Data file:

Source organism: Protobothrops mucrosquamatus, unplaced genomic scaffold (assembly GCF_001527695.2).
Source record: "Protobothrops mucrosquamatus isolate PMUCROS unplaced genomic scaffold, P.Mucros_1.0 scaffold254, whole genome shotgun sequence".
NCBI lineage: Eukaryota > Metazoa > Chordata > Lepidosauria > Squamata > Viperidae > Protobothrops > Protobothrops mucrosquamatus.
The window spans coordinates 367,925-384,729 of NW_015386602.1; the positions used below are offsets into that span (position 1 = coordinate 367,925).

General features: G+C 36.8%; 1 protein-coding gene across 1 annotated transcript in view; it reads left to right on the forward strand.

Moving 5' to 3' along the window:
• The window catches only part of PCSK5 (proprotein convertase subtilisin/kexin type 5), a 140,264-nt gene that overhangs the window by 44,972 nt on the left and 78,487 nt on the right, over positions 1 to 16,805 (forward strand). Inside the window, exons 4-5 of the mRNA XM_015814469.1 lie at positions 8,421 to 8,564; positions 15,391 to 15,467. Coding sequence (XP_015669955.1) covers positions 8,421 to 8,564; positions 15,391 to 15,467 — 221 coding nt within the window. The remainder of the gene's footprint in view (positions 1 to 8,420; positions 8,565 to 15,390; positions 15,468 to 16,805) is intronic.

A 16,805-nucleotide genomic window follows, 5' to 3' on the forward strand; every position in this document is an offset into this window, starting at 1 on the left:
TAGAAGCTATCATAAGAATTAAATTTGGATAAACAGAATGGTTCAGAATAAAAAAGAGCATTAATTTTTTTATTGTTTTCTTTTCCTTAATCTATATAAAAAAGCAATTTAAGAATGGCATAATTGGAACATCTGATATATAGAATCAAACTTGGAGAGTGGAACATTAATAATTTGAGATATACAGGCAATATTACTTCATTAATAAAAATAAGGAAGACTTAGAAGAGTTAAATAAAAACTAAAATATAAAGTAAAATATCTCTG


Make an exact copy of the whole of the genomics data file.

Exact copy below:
Source organism: Protobothrops mucrosquamatus, unplaced genomic scaffold (assembly GCF_001527695.2).
Source record: "Protobothrops mucrosquamatus isolate PMUCROS unplaced genomic scaffold, P.Mucros_1.0 scaffold254, whole genome shotgun sequence".
NCBI lineage: Eukaryota > Metazoa > Chordata > Lepidosauria > Squamata > Viperidae > Protobothrops > Protobothrops mucrosquamatus.
The window spans coordinates 367,925-384,729 of NW_015386602.1; the positions used below are offsets into that span (position 1 = coordinate 367,925).

General features: G+C 36.8%; 1 protein-coding gene across 1 annotated transcript in view; it reads left to right on the forward strand.

Moving 5' to 3' along the window:
• The window catches only part of PCSK5 (proprotein convertase subtilisin/kexin type 5), a 140,264-nt gene that overhangs the window by 44,972 nt on the left and 78,487 nt on the right, over positions 1 to 16,805 (forward strand). Inside the window, exons 4-5 of the mRNA XM_015814469.1 lie at positions 8,421 to 8,564; positions 15,391 to 15,467. Coding sequence (XP_015669955.1) covers positions 8,421 to 8,564; positions 15,391 to 15,467 — 221 coding nt within the window. The remainder of the gene's footprint in view (positions 1 to 8,420; positions 8,565 to 15,390; positions 15,468 to 16,805) is intronic.

A 16,805-nucleotide genomic window follows, 5' to 3' on the forward strand; every position in this document is an offset into this window, starting at 1 on the left:
TAGAAGCTATCATAAGAATTAAATTTGGATAAACAGAATGGTTCAGAATAAAAAAGAGCATTAATTTTTTTATTGTTTTCTTTTCCTTAATCTATATAAAAAAGCAATTTAAGAATGGCATAATTGGAACATCTGATATATAGAATCAAACTTGGAGAGTGGAACATTAATAATTTGAGATATACAGGCAATATTACTTCATTAATAAAAATAAGGAAGACTTAGAAGAGTTAAATAAAAACTAAAATATAAAGTAAAATATCTCTG